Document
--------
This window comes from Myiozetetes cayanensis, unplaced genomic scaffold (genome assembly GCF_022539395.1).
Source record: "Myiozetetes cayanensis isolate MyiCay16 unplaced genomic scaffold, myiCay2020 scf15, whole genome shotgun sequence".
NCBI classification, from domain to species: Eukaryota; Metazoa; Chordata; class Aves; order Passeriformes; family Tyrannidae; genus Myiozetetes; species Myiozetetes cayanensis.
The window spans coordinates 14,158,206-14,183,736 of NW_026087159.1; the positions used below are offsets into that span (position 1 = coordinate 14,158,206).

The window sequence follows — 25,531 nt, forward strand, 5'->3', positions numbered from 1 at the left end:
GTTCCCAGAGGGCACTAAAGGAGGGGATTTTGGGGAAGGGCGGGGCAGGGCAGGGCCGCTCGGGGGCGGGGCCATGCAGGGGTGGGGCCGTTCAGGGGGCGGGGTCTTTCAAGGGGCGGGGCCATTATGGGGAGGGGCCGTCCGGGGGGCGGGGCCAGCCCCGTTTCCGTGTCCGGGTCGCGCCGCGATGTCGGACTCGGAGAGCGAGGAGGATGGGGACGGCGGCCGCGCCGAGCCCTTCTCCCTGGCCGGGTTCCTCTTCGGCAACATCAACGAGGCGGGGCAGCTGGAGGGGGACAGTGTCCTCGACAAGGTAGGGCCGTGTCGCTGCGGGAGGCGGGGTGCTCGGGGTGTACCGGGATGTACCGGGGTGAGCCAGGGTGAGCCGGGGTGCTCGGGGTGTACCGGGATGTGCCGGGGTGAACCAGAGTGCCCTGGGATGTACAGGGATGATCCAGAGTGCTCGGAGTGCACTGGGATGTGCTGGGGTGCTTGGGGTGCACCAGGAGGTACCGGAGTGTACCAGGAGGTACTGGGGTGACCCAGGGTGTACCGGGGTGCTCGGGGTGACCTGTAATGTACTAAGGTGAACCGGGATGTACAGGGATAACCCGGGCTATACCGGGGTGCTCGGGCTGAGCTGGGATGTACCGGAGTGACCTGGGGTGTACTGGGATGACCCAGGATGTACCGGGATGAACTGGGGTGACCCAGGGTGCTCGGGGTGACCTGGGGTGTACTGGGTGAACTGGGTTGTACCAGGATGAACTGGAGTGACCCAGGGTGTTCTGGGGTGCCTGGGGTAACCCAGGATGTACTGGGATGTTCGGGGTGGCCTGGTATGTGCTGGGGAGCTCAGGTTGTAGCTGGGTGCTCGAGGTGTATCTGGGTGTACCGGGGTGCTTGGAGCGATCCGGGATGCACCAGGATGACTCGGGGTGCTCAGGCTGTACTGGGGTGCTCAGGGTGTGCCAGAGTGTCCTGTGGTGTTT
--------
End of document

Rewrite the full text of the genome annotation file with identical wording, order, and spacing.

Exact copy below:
This window comes from Myiozetetes cayanensis, unplaced genomic scaffold (genome assembly GCF_022539395.1).
Source record: "Myiozetetes cayanensis isolate MyiCay16 unplaced genomic scaffold, myiCay2020 scf15, whole genome shotgun sequence".
NCBI classification, from domain to species: Eukaryota; Metazoa; Chordata; class Aves; order Passeriformes; family Tyrannidae; genus Myiozetetes; species Myiozetetes cayanensis.
The window spans coordinates 14,158,206-14,183,736 of NW_026087159.1; the positions used below are offsets into that span (position 1 = coordinate 14,158,206).

The window sequence follows — 25,531 nt, forward strand, 5'->3', positions numbered from 1 at the left end:
GTTCCCAGAGGGCACTAAAGGAGGGGATTTTGGGGAAGGGCGGGGCAGGGCAGGGCCGCTCGGGGGCGGGGCCATGCAGGGGTGGGGCCGTTCAGGGGGCGGGGTCTTTCAAGGGGCGGGGCCATTATGGGGAGGGGCCGTCCGGGGGGCGGGGCCAGCCCCGTTTCCGTGTCCGGGTCGCGCCGCGATGTCGGACTCGGAGAGCGAGGAGGATGGGGACGGCGGCCGCGCCGAGCCCTTCTCCCTGGCCGGGTTCCTCTTCGGCAACATCAACGAGGCGGGGCAGCTGGAGGGGGACAGTGTCCTCGACAAGGTAGGGCCGTGTCGCTGCGGGAGGCGGGGTGCTCGGGGTGTACCGGGATGTACCGGGGTGAGCCAGGGTGAGCCGGGGTGCTCGGGGTGTACCGGGATGTGCCGGGGTGAACCAGAGTGCCCTGGGATGTACAGGGATGATCCAGAGTGCTCGGAGTGCACTGGGATGTGCTGGGGTGCTTGGGGTGCACCAGGAGGTACCGGAGTGTACCAGGAGGTACTGGGGTGACCCAGGGTGTACCGGGGTGCTCGGGGTGACCTGTAATGTACTAAGGTGAACCGGGATGTACAGGGATAACCCGGGCTATACCGGGGTGCTCGGGCTGAGCTGGGATGTACCGGAGTGACCTGGGGTGTACTGGGATGACCCAGGATGTACCGGGATGAACTGGGGTGACCCAGGGTGCTCGGGGTGACCTGGGGTGTACTGGGTGAACTGGGTTGTACCAGGATGAACTGGAGTGACCCAGGGTGTTCTGGGGTGCCTGGGGTAACCCAGGATGTACTGGGATGTTCGGGGTGGCCTGGTATGTGCTGGGGAGCTCAGGTTGTAGCTGGGTGCTCGAGGTGTATCTGGGTGTACCGGGGTGCTTGGAGCGATCCGGGATGCACCAGGATGACTCGGGGTGCTCAGGCTGTACTGGGGTGCTCAGGGTGTGCCAGAGTGTCCTGTGGTGTTT